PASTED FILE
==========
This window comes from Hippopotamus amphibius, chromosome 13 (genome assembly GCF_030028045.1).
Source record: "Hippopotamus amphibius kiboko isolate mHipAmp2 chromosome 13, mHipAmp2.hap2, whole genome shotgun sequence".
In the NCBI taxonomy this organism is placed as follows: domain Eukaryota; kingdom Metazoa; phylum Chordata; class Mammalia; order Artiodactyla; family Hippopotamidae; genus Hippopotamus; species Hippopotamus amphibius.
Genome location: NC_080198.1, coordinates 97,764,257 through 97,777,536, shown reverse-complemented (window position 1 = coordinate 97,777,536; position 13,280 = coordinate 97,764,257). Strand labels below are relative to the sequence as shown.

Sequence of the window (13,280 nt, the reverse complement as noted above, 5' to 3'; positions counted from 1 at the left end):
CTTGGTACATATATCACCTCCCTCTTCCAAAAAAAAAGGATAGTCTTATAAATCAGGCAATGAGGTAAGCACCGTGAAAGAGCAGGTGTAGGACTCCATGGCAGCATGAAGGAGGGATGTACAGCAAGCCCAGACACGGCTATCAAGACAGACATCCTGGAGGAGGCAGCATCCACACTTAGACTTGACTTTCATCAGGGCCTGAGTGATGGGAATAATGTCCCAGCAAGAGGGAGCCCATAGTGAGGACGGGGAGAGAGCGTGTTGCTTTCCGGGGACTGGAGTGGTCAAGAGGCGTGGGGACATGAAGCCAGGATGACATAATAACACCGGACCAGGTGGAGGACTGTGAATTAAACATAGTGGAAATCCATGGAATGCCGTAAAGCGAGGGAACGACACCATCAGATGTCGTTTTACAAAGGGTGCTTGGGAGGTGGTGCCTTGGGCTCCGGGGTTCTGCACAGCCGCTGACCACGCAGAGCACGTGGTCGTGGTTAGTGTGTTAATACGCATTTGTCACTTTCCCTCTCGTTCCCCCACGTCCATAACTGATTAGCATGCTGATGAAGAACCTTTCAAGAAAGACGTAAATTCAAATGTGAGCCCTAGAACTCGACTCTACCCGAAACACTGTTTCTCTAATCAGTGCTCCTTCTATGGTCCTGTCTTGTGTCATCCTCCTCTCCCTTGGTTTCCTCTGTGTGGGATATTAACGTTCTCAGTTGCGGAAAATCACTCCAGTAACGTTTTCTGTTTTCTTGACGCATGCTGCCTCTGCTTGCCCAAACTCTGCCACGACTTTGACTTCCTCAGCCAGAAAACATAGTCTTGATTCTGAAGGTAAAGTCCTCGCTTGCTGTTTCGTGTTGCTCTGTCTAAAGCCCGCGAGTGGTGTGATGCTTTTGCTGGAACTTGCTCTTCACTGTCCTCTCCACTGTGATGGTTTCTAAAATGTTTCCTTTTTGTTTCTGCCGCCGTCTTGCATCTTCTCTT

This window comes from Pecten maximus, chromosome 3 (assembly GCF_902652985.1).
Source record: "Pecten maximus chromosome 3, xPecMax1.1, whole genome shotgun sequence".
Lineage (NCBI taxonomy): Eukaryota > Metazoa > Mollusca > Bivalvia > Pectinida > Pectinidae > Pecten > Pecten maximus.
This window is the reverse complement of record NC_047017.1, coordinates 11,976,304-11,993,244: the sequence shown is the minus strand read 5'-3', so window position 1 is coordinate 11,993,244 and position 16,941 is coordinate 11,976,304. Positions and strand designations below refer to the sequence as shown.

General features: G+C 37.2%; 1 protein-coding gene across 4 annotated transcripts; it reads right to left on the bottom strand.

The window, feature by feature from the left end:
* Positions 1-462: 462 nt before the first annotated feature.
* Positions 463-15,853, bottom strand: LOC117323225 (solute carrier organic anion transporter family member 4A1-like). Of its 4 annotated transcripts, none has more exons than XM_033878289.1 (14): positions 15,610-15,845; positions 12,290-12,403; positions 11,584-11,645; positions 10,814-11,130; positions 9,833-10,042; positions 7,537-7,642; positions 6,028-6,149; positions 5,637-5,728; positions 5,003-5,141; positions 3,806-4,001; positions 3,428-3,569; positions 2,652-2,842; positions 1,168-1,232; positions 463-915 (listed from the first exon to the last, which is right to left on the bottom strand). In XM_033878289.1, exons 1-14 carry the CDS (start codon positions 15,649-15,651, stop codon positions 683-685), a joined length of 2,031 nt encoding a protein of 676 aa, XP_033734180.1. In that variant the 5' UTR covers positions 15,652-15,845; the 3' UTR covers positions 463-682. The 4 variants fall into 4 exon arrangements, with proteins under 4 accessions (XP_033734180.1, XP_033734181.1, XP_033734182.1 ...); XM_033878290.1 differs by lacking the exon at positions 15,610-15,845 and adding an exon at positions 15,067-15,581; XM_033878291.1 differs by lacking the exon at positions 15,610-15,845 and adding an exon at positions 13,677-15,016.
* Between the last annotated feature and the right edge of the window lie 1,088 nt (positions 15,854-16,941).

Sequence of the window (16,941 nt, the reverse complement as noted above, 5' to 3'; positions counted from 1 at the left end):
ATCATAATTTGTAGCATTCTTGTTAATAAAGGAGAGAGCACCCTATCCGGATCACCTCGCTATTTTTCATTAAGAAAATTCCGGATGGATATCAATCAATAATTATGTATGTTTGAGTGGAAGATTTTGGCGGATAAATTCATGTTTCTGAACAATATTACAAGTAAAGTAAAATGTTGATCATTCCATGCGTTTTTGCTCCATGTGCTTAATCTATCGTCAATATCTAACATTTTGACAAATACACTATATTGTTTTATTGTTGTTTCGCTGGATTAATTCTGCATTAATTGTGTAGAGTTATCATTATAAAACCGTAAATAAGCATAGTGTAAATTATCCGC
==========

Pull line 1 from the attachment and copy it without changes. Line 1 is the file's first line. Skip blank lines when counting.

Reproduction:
This window comes from Hippopotamus amphibius, chromosome 13 (genome assembly GCF_030028045.1).